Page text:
Things could still change if her bid falters, they noted.

Sheinbaum casts herself as the continuity candidate, both as custodian of his legacy and defender of his ideology, while hinting she could work better with investors in one area deemed crucial for Mexico's development: green technology.

She vows to boost renewable energy output in a way that spurs industrial development, thus addressing concerns raised by manufacturers fearful they would struggle to meet emission-reduction targets under Lopez Obrador's drive to prioritize output by Mexico's fossil fuel-dependent state energy firms.

"Our country has enormous potential in renewable energy," Sheinbaum told Reuters. "It's perfectly feasible Mexico is really entering an age of renewable energy."

Nevertheless, she also defends Lopez Obrador's contentious goal of ensuring power generation is split 54-46% in favor of the state in order to protect "energy sovereignty."

Sheinbaum's most prominent rival, Foreign Minister Marcelo Ebrard, is expected to be more business-friendly, half a dozen senior executives told Reuters. Still, they are quick to forecast both would be more encouraging to investors than Lopez Obrador.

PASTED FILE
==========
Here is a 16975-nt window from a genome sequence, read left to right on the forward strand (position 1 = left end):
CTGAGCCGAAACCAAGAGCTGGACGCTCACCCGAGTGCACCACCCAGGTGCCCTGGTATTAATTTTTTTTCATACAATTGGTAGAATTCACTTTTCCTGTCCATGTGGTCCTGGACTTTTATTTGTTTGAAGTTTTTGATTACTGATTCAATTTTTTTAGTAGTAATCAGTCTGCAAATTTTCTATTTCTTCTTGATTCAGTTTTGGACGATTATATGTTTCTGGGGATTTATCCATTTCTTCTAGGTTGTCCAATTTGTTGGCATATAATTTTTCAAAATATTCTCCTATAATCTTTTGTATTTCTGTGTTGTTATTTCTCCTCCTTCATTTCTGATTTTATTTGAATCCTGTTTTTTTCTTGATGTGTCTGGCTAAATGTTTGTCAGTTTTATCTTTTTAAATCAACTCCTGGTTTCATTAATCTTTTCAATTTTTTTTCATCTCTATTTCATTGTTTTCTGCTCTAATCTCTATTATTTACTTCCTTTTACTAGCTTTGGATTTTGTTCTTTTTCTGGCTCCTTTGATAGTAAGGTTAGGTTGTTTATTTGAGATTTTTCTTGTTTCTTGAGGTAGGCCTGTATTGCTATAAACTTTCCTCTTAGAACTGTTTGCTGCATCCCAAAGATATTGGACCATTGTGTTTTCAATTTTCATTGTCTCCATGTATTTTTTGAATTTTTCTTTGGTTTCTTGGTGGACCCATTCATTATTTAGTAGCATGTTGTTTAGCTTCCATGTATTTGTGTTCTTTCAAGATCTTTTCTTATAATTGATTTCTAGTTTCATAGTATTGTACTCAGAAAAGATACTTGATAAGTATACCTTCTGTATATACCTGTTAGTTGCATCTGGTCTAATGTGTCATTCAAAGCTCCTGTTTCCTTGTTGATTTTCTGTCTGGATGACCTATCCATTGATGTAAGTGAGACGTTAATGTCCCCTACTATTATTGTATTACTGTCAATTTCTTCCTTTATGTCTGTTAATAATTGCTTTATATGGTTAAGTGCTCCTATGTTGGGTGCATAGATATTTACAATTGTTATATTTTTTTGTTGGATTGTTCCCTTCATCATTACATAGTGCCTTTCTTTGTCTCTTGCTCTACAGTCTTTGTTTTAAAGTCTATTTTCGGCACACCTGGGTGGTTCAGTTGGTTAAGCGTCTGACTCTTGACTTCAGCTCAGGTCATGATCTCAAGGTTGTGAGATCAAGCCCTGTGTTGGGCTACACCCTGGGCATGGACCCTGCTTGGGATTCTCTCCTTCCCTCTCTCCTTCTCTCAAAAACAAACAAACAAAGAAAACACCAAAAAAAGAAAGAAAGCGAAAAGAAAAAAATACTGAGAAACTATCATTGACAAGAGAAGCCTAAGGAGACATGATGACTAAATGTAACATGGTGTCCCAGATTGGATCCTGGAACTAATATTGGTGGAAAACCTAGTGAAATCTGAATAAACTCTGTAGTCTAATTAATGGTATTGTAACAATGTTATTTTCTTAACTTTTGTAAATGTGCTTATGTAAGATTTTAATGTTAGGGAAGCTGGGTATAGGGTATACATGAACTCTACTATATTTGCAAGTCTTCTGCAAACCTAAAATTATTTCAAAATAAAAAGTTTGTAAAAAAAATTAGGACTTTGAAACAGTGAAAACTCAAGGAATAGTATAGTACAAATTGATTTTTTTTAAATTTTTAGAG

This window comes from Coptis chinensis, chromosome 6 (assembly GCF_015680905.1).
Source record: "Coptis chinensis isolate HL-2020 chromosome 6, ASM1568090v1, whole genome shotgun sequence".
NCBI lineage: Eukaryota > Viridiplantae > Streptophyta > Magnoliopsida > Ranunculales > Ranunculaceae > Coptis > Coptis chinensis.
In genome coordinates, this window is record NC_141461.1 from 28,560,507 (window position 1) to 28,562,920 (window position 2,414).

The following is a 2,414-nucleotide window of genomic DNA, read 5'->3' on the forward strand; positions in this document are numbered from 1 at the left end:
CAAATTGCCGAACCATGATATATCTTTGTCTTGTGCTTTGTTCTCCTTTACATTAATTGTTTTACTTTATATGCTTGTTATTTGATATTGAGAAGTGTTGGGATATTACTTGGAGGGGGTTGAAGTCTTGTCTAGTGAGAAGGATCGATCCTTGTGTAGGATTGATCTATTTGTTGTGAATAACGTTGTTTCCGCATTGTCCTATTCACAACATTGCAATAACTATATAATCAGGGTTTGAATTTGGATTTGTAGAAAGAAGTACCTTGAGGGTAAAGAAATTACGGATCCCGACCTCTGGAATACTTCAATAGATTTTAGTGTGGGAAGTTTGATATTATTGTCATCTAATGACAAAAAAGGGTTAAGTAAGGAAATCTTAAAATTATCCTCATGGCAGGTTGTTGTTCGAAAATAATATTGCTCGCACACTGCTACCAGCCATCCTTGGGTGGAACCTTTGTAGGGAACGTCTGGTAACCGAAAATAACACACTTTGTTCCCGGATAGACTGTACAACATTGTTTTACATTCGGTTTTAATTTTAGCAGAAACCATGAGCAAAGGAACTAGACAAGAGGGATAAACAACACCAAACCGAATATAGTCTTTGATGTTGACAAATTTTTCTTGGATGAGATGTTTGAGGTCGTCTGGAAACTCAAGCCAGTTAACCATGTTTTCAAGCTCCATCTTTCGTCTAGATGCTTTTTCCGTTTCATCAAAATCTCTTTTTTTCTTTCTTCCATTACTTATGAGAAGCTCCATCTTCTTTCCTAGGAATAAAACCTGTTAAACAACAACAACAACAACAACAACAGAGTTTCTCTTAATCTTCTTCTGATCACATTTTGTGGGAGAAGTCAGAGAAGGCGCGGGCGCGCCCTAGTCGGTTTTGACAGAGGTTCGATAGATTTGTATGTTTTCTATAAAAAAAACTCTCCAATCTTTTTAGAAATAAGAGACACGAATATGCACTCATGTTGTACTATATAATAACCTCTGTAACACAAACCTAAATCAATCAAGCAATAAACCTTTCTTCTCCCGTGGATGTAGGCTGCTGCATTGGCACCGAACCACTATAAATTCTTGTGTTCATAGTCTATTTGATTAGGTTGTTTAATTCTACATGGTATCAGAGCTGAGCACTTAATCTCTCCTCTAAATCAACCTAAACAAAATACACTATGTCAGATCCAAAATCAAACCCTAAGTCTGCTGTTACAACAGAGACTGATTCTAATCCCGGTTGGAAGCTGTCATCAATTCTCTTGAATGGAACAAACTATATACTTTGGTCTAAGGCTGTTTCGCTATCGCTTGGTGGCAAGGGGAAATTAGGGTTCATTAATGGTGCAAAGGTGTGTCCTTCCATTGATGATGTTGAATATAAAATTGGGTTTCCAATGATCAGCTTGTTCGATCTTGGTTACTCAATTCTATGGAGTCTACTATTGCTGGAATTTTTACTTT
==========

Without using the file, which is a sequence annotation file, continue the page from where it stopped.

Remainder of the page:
Four of the aides said they believed the president preferred Interior Minister Adan Augusto Lopez, another MORENA contender, to Ebrard, also on ideological grounds.

Aides stress that what Lopez Obrador wants will be crucial in determining the candidate, even though he publicly denies this. The question is not settled because the president wants to see how the front-runners connect with voters, they say. He says the candidate will be chosen by polling organized by MORENA.

Recent surveys have tended to show voters slightly favoring Sheinbaum over Ebrard.

None of the party's front-runners command Lopez Obrador's political authority, but all are likely to be more conciliatory as leaders, officials, diplomats and MORENA politicians say.


Sheinbaum cuts a sober and measured figure compared to the folksy and often polarizing Lopez Obrador, who has dictated Mexico's political agenda from 7 a.m. daily news conferences.

Sheinbaum's grandparents were Jewish immigrants from eastern Europe, and her election would be a milestone in Jewish history.

While saying she is proud of her heritage, Sheinbaum firmly stresses her Mexican roots, describing herself as a "guadalupana", namechecking the Virgin of Guadalupe, a defining icon of Roman Catholicism in the country.

She and her rivals have vowed to retain Lopez Obrador's welfare programs and his core agenda. They speak less of their own plans than of what they can do to burnish his.

Nationally, Lopez Obrador is far more popular than MORENA, which now controls nearly two-thirds of regional governments, giving it more power to mobilize voters.

"Mexico is at a special moment in its history. President Lopez Obrador's popularity stems from his personal, austere, simple way of governing," Sheinbaum said.